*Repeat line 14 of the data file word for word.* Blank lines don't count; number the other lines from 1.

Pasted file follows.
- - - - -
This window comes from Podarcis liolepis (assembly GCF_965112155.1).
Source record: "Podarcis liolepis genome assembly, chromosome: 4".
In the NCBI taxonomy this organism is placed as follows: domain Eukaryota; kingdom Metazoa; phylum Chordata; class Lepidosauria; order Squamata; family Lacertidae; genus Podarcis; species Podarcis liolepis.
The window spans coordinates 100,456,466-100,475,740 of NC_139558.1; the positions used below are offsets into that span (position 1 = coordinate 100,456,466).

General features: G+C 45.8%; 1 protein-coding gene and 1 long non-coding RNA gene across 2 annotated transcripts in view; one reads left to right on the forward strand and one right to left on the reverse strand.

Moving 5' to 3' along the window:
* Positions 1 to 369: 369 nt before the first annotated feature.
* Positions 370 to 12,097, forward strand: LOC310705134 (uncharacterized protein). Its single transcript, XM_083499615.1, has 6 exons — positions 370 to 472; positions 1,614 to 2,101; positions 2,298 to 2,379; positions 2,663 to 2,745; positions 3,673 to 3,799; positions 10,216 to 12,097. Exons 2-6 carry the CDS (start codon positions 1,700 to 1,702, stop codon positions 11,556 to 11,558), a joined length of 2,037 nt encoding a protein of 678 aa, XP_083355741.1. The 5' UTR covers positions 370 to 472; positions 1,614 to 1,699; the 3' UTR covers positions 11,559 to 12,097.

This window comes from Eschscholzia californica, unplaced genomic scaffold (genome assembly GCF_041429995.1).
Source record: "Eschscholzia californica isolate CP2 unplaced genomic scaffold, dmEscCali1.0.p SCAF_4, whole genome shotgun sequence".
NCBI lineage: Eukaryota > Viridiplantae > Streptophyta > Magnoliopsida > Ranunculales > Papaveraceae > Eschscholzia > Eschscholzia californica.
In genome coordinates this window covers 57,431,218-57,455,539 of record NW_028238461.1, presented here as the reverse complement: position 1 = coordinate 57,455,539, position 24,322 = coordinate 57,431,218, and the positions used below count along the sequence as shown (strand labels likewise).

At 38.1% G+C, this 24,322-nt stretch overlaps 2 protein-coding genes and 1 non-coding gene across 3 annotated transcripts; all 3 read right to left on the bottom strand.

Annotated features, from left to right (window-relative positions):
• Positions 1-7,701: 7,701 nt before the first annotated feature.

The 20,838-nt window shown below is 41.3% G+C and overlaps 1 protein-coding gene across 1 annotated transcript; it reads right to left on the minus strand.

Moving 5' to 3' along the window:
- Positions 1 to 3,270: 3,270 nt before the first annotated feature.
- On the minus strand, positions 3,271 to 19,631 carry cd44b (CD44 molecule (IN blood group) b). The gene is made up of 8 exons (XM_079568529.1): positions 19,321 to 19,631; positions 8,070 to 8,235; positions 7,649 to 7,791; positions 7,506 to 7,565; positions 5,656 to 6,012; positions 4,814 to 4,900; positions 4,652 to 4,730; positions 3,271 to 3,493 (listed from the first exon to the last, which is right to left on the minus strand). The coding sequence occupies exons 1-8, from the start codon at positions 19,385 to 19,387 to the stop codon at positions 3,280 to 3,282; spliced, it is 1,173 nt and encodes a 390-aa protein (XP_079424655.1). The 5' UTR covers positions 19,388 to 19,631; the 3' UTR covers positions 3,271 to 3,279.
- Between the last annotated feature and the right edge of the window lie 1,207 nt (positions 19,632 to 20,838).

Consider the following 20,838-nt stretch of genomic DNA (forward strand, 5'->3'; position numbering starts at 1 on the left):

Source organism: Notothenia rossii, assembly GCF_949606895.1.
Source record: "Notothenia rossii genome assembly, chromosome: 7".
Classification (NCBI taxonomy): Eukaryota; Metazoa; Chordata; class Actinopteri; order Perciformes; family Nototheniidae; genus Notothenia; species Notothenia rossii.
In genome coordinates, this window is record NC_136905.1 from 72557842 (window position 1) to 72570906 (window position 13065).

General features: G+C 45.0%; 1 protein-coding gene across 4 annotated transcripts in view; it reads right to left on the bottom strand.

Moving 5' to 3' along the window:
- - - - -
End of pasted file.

Annotated features, from left to right (window-relative positions):